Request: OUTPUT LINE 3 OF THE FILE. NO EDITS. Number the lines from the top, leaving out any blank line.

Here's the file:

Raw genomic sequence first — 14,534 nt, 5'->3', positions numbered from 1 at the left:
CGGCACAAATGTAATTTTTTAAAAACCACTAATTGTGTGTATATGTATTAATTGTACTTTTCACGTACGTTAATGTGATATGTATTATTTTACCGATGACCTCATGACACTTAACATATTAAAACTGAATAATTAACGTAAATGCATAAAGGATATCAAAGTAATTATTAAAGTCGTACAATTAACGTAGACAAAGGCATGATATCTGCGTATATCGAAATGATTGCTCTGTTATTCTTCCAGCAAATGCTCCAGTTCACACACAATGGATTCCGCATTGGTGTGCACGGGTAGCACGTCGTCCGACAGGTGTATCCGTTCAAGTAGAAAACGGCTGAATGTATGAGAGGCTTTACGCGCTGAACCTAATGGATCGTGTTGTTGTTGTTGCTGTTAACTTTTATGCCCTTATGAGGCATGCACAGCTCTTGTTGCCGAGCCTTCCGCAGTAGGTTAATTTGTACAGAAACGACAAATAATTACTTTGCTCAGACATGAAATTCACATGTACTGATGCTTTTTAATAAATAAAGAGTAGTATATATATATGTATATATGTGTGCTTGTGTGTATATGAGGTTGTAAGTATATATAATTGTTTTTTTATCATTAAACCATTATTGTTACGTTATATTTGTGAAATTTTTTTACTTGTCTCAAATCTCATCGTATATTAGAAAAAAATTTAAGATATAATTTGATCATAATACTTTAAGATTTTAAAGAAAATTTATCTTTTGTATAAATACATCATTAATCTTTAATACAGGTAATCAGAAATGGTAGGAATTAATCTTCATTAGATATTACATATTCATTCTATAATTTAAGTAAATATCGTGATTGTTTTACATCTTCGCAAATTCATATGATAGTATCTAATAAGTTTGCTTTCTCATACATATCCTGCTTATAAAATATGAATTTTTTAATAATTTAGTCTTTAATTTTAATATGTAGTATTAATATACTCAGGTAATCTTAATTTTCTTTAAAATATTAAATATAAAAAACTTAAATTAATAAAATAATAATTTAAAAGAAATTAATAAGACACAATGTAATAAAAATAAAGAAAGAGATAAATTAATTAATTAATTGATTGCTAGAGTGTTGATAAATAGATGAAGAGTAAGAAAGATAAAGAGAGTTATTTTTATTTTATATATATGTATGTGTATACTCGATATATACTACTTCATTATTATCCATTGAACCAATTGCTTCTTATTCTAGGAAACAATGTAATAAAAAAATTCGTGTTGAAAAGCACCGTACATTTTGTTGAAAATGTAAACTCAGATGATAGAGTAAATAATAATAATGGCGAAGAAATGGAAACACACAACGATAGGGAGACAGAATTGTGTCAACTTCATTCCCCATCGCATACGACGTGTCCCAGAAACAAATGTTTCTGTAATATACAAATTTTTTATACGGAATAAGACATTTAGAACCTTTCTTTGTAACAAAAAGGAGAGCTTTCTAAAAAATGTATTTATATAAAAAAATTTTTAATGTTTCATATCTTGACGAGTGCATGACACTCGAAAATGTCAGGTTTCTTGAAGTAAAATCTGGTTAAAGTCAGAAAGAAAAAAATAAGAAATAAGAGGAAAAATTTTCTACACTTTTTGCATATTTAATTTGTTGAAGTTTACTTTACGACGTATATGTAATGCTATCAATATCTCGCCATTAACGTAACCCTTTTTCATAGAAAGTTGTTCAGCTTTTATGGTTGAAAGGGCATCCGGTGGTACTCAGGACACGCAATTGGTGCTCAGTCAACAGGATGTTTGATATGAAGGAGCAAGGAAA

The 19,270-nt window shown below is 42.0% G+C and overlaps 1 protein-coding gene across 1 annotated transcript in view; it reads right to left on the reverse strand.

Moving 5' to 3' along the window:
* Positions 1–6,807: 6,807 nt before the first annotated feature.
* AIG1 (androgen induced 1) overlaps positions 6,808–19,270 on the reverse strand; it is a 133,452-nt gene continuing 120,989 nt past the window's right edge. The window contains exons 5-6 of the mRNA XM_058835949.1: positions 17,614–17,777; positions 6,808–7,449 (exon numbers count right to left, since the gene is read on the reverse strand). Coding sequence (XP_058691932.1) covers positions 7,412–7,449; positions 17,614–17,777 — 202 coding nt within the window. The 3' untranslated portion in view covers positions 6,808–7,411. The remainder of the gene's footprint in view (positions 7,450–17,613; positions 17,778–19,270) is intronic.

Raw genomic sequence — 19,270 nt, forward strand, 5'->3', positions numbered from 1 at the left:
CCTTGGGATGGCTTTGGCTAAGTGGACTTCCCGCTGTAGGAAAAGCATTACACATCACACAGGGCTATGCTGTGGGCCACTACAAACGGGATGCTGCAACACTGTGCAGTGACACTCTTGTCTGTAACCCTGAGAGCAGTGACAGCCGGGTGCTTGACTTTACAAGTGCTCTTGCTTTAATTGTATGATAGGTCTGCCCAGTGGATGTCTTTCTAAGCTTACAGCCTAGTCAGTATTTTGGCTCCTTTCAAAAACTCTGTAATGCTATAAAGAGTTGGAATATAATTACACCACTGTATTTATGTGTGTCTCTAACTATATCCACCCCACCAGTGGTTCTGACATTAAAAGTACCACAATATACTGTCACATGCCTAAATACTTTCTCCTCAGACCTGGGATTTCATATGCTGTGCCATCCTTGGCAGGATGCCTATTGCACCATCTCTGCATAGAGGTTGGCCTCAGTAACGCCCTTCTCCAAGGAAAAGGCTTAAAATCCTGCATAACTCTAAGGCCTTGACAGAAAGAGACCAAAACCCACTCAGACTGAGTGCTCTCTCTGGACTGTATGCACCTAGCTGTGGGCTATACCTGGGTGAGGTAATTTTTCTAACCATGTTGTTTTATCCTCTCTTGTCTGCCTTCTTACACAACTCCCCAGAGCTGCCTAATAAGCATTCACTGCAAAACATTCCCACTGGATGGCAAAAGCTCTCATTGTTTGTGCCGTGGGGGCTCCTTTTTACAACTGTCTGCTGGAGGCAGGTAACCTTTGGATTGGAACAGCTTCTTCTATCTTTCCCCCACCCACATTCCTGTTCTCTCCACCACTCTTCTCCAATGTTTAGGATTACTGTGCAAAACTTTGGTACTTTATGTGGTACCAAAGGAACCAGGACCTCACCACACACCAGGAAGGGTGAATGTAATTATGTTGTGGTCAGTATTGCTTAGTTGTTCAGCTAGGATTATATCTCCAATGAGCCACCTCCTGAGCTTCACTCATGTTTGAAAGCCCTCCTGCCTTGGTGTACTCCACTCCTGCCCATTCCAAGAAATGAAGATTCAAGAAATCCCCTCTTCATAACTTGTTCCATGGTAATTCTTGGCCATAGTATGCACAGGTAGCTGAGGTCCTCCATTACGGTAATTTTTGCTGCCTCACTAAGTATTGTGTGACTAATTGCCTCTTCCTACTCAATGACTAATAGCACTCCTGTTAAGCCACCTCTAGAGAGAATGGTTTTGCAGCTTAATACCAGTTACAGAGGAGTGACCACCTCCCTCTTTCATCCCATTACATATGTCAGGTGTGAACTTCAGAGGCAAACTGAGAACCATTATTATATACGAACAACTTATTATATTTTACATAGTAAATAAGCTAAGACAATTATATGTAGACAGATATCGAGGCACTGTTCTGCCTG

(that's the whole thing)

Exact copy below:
The 19,270-nt window shown below is 42.0% G+C and overlaps 1 protein-coding gene across 1 annotated transcript in view; it reads right to left on the reverse strand.